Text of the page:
After listening to hours and hours of Russian communications each day, much of it related to troop rotations, artillery fire and drone reconnaissance, they gradually build an understanding — with help from specialized computer software — of what it all means.

“Cucumbers” are mortars, “carrots” are grenade launchers -- and locations are conveyed in a numerical code with a corresponding color. It took the unit months to decode these Russian orders.

The arrival of new combat equipment and ammunition — and especially infantrymen — signals a fresh attack is imminent.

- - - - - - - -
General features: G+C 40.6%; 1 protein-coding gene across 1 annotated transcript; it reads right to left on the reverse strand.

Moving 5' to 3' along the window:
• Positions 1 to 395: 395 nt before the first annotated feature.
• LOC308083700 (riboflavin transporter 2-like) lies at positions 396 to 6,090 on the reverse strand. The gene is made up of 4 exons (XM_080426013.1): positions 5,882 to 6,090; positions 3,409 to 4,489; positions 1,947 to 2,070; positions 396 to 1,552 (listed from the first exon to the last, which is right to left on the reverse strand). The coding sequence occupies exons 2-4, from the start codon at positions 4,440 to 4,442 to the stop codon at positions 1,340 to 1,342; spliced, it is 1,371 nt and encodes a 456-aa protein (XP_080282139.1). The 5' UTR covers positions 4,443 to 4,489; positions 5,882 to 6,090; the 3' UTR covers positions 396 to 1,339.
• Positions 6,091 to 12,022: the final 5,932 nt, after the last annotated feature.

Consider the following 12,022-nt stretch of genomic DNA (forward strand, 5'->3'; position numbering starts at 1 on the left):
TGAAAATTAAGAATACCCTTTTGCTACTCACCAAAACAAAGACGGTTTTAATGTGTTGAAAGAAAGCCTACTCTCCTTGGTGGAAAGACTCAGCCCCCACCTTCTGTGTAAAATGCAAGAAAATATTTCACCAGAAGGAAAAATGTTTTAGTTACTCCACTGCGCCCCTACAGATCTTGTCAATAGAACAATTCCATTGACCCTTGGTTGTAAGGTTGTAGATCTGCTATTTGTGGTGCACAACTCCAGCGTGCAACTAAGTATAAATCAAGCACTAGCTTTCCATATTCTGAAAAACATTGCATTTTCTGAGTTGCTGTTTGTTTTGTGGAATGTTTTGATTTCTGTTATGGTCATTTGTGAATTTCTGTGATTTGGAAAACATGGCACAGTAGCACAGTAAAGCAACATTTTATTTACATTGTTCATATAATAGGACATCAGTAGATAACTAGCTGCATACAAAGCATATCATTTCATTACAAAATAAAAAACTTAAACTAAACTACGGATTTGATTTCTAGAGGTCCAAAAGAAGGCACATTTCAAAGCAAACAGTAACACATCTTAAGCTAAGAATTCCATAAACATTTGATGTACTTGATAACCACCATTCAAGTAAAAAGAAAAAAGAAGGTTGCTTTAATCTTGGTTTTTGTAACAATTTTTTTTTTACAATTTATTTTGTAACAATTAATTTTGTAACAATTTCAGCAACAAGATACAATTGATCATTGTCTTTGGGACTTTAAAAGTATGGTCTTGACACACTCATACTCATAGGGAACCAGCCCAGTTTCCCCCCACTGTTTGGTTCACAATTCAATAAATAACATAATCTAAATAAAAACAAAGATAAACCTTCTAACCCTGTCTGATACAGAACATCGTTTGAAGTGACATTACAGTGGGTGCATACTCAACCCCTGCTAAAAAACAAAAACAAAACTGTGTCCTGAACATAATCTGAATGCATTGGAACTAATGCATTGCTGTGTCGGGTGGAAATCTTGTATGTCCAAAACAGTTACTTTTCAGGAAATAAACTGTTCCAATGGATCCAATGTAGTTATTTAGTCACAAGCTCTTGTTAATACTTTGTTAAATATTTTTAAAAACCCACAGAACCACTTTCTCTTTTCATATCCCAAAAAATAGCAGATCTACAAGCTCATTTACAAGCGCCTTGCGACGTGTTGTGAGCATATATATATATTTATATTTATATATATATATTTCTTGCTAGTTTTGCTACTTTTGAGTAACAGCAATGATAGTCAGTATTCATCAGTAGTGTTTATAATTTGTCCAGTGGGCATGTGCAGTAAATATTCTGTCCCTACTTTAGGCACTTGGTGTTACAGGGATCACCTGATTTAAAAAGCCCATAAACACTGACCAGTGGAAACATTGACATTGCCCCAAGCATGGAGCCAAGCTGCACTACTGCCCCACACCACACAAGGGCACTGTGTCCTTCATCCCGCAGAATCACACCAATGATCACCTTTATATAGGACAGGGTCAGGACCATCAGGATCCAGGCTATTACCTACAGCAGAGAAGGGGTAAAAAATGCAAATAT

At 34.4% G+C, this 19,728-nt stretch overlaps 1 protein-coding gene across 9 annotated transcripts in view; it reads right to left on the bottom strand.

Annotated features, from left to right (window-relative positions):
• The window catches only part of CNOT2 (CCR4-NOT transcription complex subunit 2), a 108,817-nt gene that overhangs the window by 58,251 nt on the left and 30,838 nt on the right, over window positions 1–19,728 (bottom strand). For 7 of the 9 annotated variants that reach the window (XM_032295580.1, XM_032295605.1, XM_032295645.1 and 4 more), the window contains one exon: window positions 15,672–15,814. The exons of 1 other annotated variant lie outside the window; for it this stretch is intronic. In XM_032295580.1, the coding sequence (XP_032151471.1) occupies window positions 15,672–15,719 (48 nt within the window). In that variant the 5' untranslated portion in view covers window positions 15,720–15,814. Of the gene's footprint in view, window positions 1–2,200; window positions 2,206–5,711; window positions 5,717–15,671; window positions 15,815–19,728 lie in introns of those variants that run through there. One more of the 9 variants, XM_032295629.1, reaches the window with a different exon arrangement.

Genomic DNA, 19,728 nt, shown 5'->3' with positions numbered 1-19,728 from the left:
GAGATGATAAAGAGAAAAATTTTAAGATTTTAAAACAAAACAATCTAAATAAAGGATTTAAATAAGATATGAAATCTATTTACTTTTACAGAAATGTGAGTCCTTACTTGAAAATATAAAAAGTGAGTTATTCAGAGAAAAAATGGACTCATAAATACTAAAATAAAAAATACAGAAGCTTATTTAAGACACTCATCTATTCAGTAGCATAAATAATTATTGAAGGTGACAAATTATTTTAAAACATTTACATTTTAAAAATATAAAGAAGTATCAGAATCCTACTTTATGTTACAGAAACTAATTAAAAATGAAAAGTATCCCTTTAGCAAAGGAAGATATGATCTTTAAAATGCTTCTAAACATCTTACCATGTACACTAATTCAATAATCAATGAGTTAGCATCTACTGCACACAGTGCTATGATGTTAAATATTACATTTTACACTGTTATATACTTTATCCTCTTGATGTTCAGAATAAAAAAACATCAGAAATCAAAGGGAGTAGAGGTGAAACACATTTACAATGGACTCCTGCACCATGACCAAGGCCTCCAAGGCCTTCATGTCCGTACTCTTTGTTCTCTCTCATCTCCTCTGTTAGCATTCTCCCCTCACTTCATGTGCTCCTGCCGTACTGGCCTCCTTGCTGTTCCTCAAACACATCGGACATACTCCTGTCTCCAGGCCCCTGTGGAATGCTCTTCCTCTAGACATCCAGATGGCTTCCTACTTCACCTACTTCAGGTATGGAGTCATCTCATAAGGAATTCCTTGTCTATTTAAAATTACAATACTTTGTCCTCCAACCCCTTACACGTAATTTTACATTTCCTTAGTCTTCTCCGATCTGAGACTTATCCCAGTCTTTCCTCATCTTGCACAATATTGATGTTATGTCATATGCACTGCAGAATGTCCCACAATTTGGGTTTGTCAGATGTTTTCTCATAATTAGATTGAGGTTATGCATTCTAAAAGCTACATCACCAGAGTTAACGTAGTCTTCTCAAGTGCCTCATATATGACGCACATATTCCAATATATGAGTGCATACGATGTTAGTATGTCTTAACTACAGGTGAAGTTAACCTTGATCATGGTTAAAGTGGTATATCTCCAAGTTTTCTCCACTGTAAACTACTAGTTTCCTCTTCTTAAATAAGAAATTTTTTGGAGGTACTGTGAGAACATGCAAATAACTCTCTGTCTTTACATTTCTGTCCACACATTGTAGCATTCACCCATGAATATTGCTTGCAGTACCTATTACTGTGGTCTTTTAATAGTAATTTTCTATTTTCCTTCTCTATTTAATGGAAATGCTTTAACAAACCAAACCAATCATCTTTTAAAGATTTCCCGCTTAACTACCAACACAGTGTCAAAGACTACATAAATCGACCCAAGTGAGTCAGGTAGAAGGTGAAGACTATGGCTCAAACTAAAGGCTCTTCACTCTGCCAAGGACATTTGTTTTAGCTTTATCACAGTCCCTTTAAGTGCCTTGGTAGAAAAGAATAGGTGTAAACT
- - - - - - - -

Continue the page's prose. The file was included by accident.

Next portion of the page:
“(A soldier) is not interested in what kind of radar Russians have, he needs information on if there will be an attack tonight, and who will come, if they will have tanks, if they have armored vehicles or if it’s just infantry,” said Cherkess.

“And we have to understand how long we have to prepare. A week? Two weeks? A month?”

Advance word of enemy troops being rotated in and out is also useful to Ukrainian soldiers seeking to go on the offensive, he said. That is when they can exact maximum personnel losses.

The previous week, a Russian assault operation was carried out against a neighboring brigade. But the Ukrainian soldiers positioned there were prepared to greet them.


The importance of electronic surveillance can’t be underestimated, said Yaroslav Kalinin, the CEO of Infozahyst, a company under contract with Ukraine’s Defense Ministry.